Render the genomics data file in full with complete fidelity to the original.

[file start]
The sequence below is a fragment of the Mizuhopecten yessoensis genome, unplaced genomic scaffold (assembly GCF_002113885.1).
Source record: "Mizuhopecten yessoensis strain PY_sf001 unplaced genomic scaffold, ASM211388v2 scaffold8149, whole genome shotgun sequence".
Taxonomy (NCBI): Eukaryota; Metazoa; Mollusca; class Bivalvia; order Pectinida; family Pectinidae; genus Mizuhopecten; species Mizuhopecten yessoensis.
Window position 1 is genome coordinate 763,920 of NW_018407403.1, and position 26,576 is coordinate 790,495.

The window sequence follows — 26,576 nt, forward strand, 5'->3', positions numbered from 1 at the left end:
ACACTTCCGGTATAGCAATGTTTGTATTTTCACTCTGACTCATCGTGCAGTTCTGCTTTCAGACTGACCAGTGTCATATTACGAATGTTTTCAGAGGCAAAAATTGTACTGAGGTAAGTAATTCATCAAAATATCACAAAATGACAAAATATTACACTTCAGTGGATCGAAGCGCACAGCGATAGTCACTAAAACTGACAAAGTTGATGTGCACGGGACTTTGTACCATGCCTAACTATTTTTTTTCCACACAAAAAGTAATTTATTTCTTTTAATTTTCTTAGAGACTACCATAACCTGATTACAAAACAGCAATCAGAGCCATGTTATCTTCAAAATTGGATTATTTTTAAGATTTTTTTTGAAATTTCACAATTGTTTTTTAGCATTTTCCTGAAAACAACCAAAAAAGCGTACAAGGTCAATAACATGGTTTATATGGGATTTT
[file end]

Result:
The sequence below is a fragment of the Mizuhopecten yessoensis genome, unplaced genomic scaffold (assembly GCF_002113885.1).
Source record: "Mizuhopecten yessoensis strain PY_sf001 unplaced genomic scaffold, ASM211388v2 scaffold8149, whole genome shotgun sequence".
Taxonomy (NCBI): Eukaryota; Metazoa; Mollusca; class Bivalvia; order Pectinida; family Pectinidae; genus Mizuhopecten; species Mizuhopecten yessoensis.
Window position 1 is genome coordinate 763,920 of NW_018407403.1, and position 26,576 is coordinate 790,495.

The window sequence follows — 26,576 nt, forward strand, 5'->3', positions numbered from 1 at the left end:
ACACTTCCGGTATAGCAATGTTTGTATTTTCACTCTGACTCATCGTGCAGTTCTGCTTTCAGACTGACCAGTGTCATATTACGAATGTTTTCAGAGGCAAAAATTGTACTGAGGTAAGTAATTCATCAAAATATCACAAAATGACAAAATATTACACTTCAGTGGATCGAAGCGCACAGCGATAGTCACTAAAACTGACAAAGTTGATGTGCACGGGACTTTGTACCATGCCTAACTATTTTTTTTCCACACAAAAAGTAATTTATTTCTTTTAATTTTCTTAGAGACTACCATAACCTGATTACAAAACAGCAATCAGAGCCATGTTATCTTCAAAATTGGATTATTTTTAAGATTTTTTTTGAAATTTCACAATTGTTTTTTAGCATTTTCCTGAAAACAACCAAAAAAGCGTACAAGGTCAATAACATGGTTTATATGGGATTTT